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, 6, e5172

Exercise Can Improve Sleep Quality: A Systematic Review and Meta-Analysis


Exercise Can Improve Sleep Quality: A Systematic Review and Meta-Analysis

Masahiro Banno et al. PeerJ.


Background: Insomnia is common. However, no systematic reviews have examined the effect of exercise on patients with primary and secondary insomnia, defined as both sleep disruption and daytime impairment. This systematic review and meta-analysis aimed to examine the effectiveness/efficacy of exercise in patients with insomnia.

Methods: We searched the Cochrane Central Register of Controlled Trials, MEDLINE, Embase, PsycINFO, World Health Organization International Clinical Trials Registry Platform, and to identify all randomized controlled trials that examined the effects of exercise on various sleep parameters in patients with insomnia. All participants were diagnosed with insomnia, using standard diagnostic criteria or predetermined criteria and standard measures. Data on outcome measures were subjected to meta-analyses using random-effects models. The Cochrane Risk of Bias Tool and Grading of Recommendations, Assessment, Development, and Evaluation approach were used to assess the quality of the individual studies and the body of evidence, respectively.

Results: We included nine studies with a total of 557 participants. According to the Pittsburgh Sleep Quality Index (mean difference [MD], 2.87 points lower in the intervention group; 95% confidence interval [CI], 3.95 points lower to 1.79 points lower; low-quality evidence) and the Insomnia Severity Index (MD, 3.22 points lower in the intervention group; 95% CI, 5.36 points lower to 1.07 points lower; very low-quality evidence), exercise was beneficial. However, exercise interventions were not associated with improved sleep efficiency (MD, 0.56% lower in the intervention group; 95% CI, 3.42% lower to 2.31% higher; moderate-quality evidence). Only four studies noted adverse effects. Most studies had a high or unclear risk of selection bias.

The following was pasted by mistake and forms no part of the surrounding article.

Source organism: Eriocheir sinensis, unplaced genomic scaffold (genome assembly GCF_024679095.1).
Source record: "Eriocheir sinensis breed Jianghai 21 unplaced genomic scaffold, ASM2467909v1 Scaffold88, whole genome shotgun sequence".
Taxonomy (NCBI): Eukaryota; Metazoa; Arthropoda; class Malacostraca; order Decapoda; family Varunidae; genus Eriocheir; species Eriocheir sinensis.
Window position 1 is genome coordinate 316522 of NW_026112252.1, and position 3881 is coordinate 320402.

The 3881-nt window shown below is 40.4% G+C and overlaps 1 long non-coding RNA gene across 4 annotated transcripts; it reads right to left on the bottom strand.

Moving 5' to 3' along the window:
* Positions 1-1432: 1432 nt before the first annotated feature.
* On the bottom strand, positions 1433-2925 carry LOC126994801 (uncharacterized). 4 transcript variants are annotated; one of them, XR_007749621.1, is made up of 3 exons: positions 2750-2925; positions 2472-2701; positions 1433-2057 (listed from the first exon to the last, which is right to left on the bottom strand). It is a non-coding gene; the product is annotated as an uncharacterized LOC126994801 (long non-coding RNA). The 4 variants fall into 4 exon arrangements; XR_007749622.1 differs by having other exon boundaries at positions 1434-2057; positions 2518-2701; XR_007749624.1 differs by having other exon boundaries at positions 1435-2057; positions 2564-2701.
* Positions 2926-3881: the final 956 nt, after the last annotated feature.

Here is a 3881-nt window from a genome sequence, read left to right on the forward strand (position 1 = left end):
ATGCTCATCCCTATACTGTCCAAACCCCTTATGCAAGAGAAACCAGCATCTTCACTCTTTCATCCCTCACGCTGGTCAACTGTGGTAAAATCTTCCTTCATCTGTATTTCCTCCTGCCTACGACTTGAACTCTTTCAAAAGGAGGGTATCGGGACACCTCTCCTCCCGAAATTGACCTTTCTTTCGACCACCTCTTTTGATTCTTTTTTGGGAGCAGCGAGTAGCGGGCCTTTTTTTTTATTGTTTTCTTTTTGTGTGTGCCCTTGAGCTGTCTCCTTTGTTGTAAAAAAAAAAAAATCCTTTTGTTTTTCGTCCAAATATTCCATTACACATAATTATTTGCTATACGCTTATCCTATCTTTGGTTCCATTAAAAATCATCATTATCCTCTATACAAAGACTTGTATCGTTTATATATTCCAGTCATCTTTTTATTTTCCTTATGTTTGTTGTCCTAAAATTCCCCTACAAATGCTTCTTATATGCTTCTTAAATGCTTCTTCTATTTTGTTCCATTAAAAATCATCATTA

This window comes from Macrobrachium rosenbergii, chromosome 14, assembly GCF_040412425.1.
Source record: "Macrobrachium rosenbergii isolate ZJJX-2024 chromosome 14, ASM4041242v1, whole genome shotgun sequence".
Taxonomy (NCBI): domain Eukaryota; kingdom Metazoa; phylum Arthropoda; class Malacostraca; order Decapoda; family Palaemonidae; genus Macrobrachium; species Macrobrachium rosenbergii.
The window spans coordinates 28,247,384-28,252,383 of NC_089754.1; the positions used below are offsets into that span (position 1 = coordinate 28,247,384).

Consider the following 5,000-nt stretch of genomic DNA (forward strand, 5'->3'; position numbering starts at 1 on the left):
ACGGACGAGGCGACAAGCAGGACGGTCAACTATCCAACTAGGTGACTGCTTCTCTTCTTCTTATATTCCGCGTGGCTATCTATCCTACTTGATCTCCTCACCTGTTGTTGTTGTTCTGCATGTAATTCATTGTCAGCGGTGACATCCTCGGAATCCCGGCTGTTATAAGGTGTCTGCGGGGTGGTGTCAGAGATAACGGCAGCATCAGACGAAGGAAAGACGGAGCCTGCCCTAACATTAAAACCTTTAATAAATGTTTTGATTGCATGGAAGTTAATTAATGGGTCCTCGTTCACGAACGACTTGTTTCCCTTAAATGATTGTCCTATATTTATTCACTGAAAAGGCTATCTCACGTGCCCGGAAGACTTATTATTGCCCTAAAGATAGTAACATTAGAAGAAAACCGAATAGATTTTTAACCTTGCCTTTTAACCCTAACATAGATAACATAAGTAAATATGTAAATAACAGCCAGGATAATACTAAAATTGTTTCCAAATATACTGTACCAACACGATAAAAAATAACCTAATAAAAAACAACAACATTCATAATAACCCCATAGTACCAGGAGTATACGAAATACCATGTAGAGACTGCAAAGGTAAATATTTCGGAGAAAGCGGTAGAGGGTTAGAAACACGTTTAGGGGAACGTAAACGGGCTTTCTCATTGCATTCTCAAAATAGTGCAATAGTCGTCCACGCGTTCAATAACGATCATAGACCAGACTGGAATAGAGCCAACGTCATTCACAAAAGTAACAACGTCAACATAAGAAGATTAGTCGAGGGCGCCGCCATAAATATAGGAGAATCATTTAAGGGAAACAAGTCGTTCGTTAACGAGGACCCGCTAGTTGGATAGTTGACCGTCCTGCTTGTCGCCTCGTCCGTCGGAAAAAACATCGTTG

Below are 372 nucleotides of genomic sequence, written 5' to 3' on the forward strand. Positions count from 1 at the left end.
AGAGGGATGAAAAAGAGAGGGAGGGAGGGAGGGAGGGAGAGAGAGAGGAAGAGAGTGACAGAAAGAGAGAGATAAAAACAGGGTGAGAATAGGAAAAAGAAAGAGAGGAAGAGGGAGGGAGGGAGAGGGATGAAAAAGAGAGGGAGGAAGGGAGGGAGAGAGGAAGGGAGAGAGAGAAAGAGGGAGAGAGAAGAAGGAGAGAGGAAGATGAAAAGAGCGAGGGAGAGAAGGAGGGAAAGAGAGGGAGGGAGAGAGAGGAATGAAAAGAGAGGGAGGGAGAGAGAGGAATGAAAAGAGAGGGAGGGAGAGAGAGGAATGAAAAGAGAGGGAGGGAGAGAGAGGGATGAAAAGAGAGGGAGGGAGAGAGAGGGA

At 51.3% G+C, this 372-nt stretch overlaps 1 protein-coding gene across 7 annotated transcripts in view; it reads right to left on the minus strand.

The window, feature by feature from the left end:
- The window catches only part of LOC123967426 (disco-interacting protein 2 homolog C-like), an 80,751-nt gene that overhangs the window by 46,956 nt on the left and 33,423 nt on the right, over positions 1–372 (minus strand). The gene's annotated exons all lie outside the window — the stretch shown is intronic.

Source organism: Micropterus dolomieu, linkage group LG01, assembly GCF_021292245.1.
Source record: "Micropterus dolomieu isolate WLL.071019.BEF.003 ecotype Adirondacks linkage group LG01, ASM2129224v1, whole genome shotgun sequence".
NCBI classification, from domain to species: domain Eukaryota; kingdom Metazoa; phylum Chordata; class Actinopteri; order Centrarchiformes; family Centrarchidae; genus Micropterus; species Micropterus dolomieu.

Discussion: Our findings suggest that exercise can improve sleep quality without notable adverse effects. Most trials had a high risk of selection bias. Higher quality research is needed.

Keywords: Exercise; Meta-analysis; Physical activity; Sleep disorders; Systematic reviews.

Conflict of interest statement

Masahiro Banno has received speaker honoraria from Dainippon Sumitomo, Eli Lilly, and Otsuka; honoraria for a manuscript from Seiwa Shoten Co., Ltd, SENTAN IGAKU-SHA Ltd and Kagakuhyoronsha Co., Ltd.; and travel fees from Yoshitomi Pharmaceutical Industries Ltd. Yuki Kataoka received research funds from Eli Lilly. The other authors declare no competing interests.


Figure 1
Figure 1. PRISMA 2009 flow diagram.
CENTRAL: Cochrane Central Register of Controlled Trials; ICTRP, International Clinical Trials Registry Platform; RCTs, randomized controlled trials
Figure 2
Figure 2. (A) Risk of bias graph (B) Risk of bias summary.
(A) Review author judgments about the risk for each bias item presented as percentages across all included trials. (B) Review author judgments about the risk for each bias item in all included trials.
Figure 3
Figure 3. (A) Forest plot of comparison: Total PSQI score (B) Forest plot of comparison: Sleep efficiency (%) (C) Forest plot of comparison: Total ISI score.
(A) Total PSQI score was measured subjectively. IV, inverse variance; PSQI, Pittsburgh Sleep Quality Index (B) Sleep efficiency was measured objectively by the devices (e.g., PSG, actigraphy). IV, inverse variance; PSG, polysomnograph (C) Total ISI score was measured subjectively. ISI, Insomnia Severity Index; IV, inverse variance

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Grant support

This work was supported by Japan Society for the Promotion of Science (KAKENHI Grant Number 25282210), Nagoya University Academy of Psychiatry, and self-funding. The funders had no role in study design, data collection and analysis, decision to publish, or preparation of the manuscript.

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